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June 22, 2020
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This paper presents an accelerated applied learning approach for fabrication of a MEMS (MicroElectroMechanical Systems) 5x5 pressure sensor array by an undergraduate student. A potential application of this device would be in microfluidic lab-on-a-chip devices where pressure sensing is required at various locations of the microfluidic channels. The microfabrication processes required for producing such devices usually require essential knowledge in different areas of mechanical, electrical and chemical engineering, and these skills may not be possible to be achieved with traditional learning cycles. In addition, these emerging processes are usually taught to graduate students who have already mastered the fundamentals of engineering. In this research, the instructor of the course designed an accelerated approach to get the undergraduate student up to speed in this field in a short amount of time. The idea behind this research was to find the most efficient way of microfabrication learning within an academic semester rather than developing a device. The mechanical engineering undergraduate student received help from two resources. First, the instructor of the course, who helped the student in the device ideation, design, fabrication process flow, and other areas where needed. Second, the lab assistant, a senior student with hands-on microfabrication course experience who provided the undergraduate student with help in fabricating the device in the clean room. The undergraduate student compiled his experiences as a portion of discussion for the applied learning results. The effectiveness of the proposed teaching method was assessed by various resources, including undergraduate student assessment, lab assistant assessment considered as a peer review, and instructor self-evaluation. In addition, the results of the microfabrication was separately assessed and considered as the major assessment of teaching effectiveness. The device was evaluated for its reliability using an optical microscope and showed that the major design configurations were successfully fabricated. This hands-on approach was found to be an efficient accelerated learning cycle when an undergraduate student is required to gain knowledge in certain nontraditional areas.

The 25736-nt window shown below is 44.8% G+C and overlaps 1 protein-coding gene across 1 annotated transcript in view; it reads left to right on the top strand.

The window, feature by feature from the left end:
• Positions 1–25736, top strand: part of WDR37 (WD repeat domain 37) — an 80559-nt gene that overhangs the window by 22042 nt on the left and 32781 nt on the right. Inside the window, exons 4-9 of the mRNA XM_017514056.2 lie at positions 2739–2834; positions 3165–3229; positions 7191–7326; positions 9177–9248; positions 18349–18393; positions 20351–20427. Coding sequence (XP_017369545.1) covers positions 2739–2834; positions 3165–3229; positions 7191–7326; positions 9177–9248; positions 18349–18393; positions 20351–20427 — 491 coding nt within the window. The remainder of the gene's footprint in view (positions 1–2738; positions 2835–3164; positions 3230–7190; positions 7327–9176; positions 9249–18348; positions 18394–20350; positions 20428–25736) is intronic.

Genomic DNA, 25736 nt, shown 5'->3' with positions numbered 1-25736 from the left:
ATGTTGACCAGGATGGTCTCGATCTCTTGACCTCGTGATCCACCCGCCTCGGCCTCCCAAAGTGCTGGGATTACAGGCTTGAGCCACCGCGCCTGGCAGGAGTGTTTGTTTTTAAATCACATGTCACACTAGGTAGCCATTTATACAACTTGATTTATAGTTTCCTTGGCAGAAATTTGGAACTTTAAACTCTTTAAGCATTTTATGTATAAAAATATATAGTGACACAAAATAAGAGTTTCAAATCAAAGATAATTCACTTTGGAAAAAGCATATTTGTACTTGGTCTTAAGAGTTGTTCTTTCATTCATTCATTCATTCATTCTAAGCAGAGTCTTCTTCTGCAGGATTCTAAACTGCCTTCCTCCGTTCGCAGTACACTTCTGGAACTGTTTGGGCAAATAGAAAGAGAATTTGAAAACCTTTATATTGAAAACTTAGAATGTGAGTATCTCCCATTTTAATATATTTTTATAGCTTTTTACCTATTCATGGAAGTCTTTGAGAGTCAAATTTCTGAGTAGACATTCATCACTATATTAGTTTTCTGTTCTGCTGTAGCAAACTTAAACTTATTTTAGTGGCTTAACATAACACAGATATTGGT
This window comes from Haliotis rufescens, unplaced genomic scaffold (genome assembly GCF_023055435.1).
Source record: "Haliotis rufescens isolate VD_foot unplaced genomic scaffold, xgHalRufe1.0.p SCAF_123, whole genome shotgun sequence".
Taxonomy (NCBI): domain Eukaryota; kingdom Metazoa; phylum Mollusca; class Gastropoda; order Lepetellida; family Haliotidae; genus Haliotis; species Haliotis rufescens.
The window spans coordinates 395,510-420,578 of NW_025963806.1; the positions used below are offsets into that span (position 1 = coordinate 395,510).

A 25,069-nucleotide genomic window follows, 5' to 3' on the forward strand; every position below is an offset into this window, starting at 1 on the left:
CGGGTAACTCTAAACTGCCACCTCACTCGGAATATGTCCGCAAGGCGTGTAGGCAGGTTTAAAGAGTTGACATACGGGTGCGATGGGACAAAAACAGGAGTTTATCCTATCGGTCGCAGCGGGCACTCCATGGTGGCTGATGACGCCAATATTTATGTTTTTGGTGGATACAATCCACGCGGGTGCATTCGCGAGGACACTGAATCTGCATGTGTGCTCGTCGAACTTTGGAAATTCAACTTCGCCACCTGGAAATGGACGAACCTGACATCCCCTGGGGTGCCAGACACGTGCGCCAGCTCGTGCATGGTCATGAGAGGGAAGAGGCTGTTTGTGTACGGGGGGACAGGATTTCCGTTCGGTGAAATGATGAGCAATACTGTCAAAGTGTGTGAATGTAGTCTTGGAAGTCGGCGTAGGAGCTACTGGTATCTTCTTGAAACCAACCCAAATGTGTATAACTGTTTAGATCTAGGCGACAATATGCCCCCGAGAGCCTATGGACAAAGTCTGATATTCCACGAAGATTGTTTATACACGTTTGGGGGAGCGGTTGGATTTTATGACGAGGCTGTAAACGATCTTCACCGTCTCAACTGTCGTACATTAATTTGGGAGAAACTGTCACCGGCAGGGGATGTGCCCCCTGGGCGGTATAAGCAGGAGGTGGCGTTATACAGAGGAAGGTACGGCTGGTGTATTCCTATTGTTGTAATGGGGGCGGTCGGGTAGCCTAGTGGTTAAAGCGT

Bailey, A. B., & Michelson, T. S., & Rashidi, R. (2020, June), An Undergraduate Hands-on Approach to Microfabrication Applied Learning Towards Developing a Silicon-based Microfluidic Pressure Sensor Array Paper presented at 2020 ASEE Virtual Annual Conference Content Access, Virtual On line . 10.18260/1-2--34143
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